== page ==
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2. The wetlands are connected through green fertile structures that are getting increasingly occupied and sparse..

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THE HILLSLOPE

3. On top of the sand ridge formal and informal tissue meet. Broad streets and a few underused public spaces offer potentials for the implementation of new community functions.

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4. Even in the informal tissue on the slope a few scattered areas are still unoccupied.

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TOWARDS A PRODUCTIVE LANDSCAPE

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Concept drawing of the existing water cycle and the proposed one.


Proposed water cycle

Current water cycle

Ecological drainage canals Solid waste catchers Purifying wetlands

Re-use for agriculture

Compared to other places in the peri-urban areas the Magoanine depression is characterized by the abundance of water due to runoff during the wet season. According to local inhabitants this water only brings along problems. People have no means of dealing with large quantities and therefore don’t realize the potential benefits that are slipping through their fingers. The infrastructural intervention proposed to eventually become the backbone of the cycle is a network of simple canals, similar to the system in Mafalala. Instead of being executed in concrete though, these canals are ecological, meaning that they are basically just excavated trenches with inclining sides that are overgrown with water-loving plants. Their only artificial component is a concrete gutter on the bottom of the canal to prevent wastewater from infiltrating into the ground. Solid waste grids, sand filters and the purifying capacity of the plants on the canalsides allow water to already be reused for irrigation of crops and vegetables on a micro scale

at certain places along the canals. People can dig gutters from their plots to connect to the system when it runs by their houses. As such the system drains wastewater during the dry season and a mixture of storm- and wastewater during the wet season. At strategic points on the slope, where small free spaces can still be identified, community centres become a place where the collected water can be reused on a larger scale for a number of purposes, after on-site treatment by partly constructed purifying wetlands. After reuse the resulting wastewater is discharged into the canals again and continues its path downhill. Along the way households keep on adding greywater to the passing flow. When it arrives downhill the water is stored in interconnected retention basins that are also linked with the existing wetlands until the following dry season when it can be reused a third time for urban agriculture in the green and fertile areas on the bottom of the depression. Dealing with Unresolved Water Cycles

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Watershed

Canals

Wetlands

Fertile areas

0 50

150

300 m


THE CANAL SYSTEM ON A MACRO-SCALE On the hillslope the main goal is to slow stormwater down and to hold it as long as possible to avoid a flush of runoff water overwhelming the bottom of the depression during heavy rainfall. For this purpose only the streets parallel to the contour lines are suitable to host canals. Guiding water parallel to the slope greatly increases the time it takes to arrive downhill and at the same time provides a large contact area between the abundant water and the permeable canalsides, meaning part of the runoff water can infiltrate into the slope of the hill even before it reaches the saturated bottom of the depression. Of course streets can’t run parallel to the slope forever. At some point connections between parallel streets have to be made by using the perpendiculars to the contour lines. In these parts of the canals the water accelerates, which is why they are kept as short as possible. Only at two or three specific places a perpendicular transports water straight downhill by using a system of overflowing terraces. These axes automatically gain importance for public activities because of their particular appearance, connection to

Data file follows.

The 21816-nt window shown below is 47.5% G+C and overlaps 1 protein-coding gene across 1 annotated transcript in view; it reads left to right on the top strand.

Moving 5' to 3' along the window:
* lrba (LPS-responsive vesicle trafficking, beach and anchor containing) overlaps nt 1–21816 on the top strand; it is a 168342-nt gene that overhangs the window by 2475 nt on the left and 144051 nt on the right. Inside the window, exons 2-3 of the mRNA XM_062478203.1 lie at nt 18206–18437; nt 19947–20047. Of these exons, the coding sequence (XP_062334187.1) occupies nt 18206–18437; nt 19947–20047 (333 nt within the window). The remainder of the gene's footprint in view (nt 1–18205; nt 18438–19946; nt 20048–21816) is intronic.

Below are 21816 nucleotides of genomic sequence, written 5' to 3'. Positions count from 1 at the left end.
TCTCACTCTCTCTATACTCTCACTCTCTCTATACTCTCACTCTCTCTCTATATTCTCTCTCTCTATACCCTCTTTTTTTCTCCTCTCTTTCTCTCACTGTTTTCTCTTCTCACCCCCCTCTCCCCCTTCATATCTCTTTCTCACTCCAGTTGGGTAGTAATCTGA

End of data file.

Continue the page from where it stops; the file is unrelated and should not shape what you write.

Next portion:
available water and inaccessibility for cars. DOING THE MATH The catchment area of the hill that drains into the depression is more or less 2.000.000 m2. The wettest month a year acounts for 100-130 mm of rain spread over 10-12 days on average. The catchment area of the hill comprises 16,5 km of streets aligned parallel to the contour lines. Assuming that canals are implemented in all of these streets allows us to calculate the necessary capacity per running meter of canal to prevent the area from flooding. Using the extreme data (130mm of rain in 10 days) gives us a necessary capacity of 1,58m3/ running meter of canal. For comparison: during the floods of 2000 328mm of rain was registered in a single day. Doing the same calculations this results in an astonishing necessary capacity of 39,83m3/running meter of canal. Of course these are impossible numbers to design with, but they illustrate the magnitude of the problem.

Slope

Slope

Bottom

Canals parallel to the contour lines are long, slow down water runoff and offer capacity during intensive

Canals perpendicular to the contour lines are short and only serve to connect parallel canals.

Unidirectional canals connect the green structures on the bottom of the depression with each other and the slopesystem